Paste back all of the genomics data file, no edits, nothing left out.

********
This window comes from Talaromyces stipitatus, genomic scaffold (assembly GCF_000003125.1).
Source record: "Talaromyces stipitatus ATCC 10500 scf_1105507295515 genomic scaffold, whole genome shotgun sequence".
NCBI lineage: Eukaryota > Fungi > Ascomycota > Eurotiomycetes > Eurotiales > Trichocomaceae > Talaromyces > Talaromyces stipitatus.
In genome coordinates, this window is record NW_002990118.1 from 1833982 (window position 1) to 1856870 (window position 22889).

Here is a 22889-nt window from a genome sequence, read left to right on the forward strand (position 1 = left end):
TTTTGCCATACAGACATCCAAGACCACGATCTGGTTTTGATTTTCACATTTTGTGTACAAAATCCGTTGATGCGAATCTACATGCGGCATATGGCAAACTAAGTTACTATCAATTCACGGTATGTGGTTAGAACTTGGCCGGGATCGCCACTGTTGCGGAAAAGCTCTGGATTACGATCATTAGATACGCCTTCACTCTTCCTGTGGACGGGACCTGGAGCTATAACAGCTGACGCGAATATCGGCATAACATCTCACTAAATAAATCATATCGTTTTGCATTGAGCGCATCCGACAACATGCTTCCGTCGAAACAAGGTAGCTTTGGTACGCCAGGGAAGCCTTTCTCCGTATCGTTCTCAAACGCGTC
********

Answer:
This window comes from Talaromyces stipitatus, genomic scaffold (assembly GCF_000003125.1).
Source record: "Talaromyces stipitatus ATCC 10500 scf_1105507295515 genomic scaffold, whole genome shotgun sequence".
NCBI lineage: Eukaryota > Fungi > Ascomycota > Eurotiomycetes > Eurotiales > Trichocomaceae > Talaromyces > Talaromyces stipitatus.
In genome coordinates, this window is record NW_002990118.1 from 1833982 (window position 1) to 1856870 (window position 22889).

Here is a 22889-nt window from a genome sequence, read left to right on the forward strand (position 1 = left end):
TTTTGCCATACAGACATCCAAGACCACGATCTGGTTTTGATTTTCACATTTTGTGTACAAAATCCGTTGATGCGAATCTACATGCGGCATATGGCAAACTAAGTTACTATCAATTCACGGTATGTGGTTAGAACTTGGCCGGGATCGCCACTGTTGCGGAAAAGCTCTGGATTACGATCATTAGATACGCCTTCACTCTTCCTGTGGACGGGACCTGGAGCTATAACAGCTGACGCGAATATCGGCATAACATCTCACTAAATAAATCATATCGTTTTGCATTGAGCGCATCCGACAACATGCTTCCGTCGAAACAAGGTAGCTTTGGTACGCCAGGGAAGCCTTTCTCCGTATCGTTCTCAAACGCGTC